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Volume 11, Issue6November 1998

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Published 6 times per year by the Association for Psychological Science, the Observer educates and informs on matters affecting the research, academic, and applied disciplines of psychology; promotes the scientific values of APS members; reports on issues of international interest to the psychological science community; and provides a vehicle for the dissemination on information about APS.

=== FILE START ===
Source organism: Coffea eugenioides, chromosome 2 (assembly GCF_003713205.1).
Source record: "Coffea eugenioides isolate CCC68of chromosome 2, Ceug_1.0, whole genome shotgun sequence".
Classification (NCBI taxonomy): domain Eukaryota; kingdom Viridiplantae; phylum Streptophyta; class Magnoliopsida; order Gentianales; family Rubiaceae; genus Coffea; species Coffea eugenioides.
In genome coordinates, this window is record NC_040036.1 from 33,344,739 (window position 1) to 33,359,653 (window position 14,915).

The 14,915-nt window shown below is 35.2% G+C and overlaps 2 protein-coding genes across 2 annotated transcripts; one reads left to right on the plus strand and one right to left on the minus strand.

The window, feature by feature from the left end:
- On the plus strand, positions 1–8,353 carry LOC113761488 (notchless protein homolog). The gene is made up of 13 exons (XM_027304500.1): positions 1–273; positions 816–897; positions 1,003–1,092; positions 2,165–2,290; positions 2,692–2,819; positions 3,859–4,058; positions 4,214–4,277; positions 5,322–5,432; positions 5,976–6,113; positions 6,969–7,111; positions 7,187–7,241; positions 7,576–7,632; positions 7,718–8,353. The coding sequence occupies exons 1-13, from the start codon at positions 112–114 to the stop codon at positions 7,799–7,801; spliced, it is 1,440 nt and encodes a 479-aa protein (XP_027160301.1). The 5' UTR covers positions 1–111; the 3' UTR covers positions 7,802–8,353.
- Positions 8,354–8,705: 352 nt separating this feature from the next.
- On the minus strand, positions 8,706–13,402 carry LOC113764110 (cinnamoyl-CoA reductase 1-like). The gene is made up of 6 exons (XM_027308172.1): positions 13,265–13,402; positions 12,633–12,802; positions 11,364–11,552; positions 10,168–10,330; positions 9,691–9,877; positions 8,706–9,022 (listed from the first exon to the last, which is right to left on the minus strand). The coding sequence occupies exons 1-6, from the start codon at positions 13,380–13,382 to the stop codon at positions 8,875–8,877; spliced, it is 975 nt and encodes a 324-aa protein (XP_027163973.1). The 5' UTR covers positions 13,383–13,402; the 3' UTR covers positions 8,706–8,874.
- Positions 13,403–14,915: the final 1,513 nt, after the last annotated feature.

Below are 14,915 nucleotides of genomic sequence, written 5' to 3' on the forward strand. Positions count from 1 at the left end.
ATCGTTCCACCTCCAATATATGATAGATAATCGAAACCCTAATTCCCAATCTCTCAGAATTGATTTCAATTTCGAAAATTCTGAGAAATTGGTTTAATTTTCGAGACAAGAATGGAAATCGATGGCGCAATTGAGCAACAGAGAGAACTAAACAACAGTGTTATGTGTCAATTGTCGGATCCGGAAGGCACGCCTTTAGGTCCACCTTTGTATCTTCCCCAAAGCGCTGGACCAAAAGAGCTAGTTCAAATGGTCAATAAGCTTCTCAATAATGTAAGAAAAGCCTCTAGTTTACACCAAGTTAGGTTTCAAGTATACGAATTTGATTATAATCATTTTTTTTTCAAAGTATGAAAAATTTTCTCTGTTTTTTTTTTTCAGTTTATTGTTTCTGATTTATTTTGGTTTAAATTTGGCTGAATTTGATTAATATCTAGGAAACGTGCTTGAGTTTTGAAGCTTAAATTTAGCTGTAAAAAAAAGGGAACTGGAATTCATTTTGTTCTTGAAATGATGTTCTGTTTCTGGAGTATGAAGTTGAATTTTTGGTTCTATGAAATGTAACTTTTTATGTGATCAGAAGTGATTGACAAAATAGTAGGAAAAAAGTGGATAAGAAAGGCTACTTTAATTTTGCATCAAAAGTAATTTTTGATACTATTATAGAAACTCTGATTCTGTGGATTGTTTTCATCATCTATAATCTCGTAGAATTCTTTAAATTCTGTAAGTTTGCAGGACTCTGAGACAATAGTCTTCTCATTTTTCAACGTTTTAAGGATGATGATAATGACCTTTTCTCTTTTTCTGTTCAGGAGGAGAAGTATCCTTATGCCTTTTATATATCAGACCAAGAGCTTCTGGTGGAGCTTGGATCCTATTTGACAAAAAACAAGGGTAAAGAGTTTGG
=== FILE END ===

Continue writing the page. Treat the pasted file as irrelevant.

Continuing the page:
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    Earlier this year, Chicago prosecutors dropped charges against two boys, ages 7 and 8, who had supposedly confessed to murdering an 11-year-old girl. Later, new evidence hinted that the killer was an adult, and that the confessions had been extracted by improper police interrogation. In a September issue of The New York Times, psychologists James Wood from the University of Texas-EI Paso and Sena Garvena from the University of Nebraska published an op-ed piece that presented psychological research findings bearing on why coercive interrogations can be so danger to us, especially when used on children. Psychiatrist Robert M. Galatzer-Levy used the same case as a vehicle for telling readers of The Chicago Tribune about research on the questioning of children.

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